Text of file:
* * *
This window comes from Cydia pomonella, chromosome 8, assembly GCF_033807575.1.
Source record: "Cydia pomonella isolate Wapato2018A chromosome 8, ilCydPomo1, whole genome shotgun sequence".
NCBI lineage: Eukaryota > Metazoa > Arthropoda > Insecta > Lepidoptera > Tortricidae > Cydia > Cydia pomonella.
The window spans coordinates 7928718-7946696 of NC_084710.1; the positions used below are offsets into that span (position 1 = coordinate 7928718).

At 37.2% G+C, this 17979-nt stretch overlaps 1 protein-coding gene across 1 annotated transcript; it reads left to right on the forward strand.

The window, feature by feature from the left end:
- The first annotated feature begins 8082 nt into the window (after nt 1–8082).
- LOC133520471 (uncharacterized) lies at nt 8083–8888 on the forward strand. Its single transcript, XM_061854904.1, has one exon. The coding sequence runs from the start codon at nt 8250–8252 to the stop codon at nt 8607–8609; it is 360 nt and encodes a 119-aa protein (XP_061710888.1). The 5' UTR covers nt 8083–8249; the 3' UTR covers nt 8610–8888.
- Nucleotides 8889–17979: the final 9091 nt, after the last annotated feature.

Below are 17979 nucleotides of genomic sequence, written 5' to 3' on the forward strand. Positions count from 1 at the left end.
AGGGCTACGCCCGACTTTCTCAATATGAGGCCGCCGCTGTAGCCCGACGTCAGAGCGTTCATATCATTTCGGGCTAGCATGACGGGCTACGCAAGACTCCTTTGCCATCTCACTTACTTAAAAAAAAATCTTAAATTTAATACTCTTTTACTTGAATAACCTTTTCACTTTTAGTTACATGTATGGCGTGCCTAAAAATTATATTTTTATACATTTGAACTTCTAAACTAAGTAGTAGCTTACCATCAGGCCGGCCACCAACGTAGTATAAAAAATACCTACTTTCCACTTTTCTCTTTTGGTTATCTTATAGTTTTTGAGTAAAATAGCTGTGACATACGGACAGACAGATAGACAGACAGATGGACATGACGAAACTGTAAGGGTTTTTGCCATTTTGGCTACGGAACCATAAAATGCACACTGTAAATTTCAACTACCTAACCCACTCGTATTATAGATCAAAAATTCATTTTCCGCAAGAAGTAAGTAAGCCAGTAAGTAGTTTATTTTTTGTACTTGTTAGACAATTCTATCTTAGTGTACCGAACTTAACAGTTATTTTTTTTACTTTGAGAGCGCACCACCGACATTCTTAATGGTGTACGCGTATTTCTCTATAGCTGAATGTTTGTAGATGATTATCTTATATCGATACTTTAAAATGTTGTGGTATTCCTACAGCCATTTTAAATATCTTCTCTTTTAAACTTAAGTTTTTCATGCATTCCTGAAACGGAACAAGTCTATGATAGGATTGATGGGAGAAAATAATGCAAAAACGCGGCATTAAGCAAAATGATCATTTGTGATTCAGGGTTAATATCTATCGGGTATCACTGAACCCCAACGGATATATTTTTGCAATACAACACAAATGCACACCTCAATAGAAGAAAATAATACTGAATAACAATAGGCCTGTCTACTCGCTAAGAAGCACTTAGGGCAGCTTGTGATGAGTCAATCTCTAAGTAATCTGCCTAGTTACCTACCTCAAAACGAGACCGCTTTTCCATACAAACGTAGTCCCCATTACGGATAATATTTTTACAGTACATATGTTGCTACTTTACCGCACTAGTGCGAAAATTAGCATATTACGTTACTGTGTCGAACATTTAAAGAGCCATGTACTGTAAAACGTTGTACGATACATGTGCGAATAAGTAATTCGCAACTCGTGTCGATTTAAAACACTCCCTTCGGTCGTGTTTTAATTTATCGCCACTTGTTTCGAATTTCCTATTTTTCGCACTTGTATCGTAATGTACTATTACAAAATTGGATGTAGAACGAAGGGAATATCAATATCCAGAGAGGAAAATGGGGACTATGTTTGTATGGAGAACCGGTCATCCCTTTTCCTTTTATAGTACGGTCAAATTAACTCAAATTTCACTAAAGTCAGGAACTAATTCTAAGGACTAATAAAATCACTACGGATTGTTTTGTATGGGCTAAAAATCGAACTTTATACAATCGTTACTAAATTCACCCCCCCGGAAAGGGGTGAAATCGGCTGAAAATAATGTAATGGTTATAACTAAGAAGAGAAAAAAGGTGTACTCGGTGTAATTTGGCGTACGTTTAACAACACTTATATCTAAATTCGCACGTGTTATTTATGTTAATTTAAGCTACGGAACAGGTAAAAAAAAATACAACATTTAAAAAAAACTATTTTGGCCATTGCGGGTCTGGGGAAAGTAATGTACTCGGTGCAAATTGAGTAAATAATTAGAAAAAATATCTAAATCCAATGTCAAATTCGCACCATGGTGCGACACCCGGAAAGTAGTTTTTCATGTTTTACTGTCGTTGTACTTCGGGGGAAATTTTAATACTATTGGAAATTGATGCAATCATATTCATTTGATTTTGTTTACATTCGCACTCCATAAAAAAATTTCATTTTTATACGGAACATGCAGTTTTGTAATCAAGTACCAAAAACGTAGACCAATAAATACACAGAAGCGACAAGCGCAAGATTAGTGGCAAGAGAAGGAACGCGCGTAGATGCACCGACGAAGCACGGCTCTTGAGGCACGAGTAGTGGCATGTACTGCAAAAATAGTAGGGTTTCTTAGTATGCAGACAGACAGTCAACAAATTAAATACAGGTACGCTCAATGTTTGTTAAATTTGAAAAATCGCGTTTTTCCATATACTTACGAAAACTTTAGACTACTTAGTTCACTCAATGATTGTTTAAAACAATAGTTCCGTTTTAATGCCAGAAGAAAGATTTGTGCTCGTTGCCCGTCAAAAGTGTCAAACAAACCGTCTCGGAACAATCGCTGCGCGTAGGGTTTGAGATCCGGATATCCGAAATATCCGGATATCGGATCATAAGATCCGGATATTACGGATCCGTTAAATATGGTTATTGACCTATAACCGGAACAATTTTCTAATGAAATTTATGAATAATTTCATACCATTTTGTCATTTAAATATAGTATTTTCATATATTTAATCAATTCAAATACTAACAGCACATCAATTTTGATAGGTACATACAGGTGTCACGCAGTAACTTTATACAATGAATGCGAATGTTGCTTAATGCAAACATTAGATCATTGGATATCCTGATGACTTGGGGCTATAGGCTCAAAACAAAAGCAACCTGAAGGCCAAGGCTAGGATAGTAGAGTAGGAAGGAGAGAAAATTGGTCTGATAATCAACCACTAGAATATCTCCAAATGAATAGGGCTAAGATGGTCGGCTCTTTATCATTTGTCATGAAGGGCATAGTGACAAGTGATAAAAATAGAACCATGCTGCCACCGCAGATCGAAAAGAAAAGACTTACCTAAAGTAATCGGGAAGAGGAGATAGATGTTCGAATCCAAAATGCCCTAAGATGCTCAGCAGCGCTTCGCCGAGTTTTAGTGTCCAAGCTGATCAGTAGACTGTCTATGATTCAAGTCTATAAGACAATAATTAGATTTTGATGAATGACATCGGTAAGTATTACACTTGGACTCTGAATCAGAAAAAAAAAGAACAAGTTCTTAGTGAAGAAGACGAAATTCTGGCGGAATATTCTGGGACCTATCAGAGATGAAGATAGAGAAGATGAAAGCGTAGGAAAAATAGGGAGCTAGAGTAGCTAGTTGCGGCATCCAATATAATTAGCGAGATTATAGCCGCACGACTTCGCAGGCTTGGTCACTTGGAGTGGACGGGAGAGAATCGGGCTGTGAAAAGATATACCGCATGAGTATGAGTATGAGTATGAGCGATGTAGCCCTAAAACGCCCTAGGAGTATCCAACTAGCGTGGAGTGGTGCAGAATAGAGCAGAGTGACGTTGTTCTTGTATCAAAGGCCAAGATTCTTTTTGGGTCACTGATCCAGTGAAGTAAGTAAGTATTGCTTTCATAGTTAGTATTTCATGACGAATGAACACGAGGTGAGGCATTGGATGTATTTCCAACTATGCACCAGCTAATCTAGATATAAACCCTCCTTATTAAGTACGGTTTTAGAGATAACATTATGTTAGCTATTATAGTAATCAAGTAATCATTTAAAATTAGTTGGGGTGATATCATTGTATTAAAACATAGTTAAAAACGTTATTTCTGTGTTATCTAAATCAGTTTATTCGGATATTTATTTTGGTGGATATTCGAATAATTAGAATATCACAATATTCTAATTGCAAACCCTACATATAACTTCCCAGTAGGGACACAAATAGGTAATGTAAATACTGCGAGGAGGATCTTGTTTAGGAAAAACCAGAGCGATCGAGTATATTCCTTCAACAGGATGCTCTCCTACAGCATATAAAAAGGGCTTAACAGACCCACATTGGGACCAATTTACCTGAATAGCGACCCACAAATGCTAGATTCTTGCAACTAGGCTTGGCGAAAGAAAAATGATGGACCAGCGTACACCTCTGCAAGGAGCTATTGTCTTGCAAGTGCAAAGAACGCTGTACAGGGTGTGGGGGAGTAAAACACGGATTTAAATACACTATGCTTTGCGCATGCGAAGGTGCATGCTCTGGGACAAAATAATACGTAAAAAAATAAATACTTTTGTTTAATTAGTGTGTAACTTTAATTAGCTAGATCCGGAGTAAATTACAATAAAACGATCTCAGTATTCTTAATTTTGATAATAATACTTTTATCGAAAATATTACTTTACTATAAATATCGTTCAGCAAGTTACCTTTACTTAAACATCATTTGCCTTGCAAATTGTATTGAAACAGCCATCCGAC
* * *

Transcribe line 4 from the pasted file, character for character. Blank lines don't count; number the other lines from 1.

The window spans coordinates 7928718-7946696 of NC_084710.1; the positions used below are offsets into that span (position 1 = coordinate 7928718).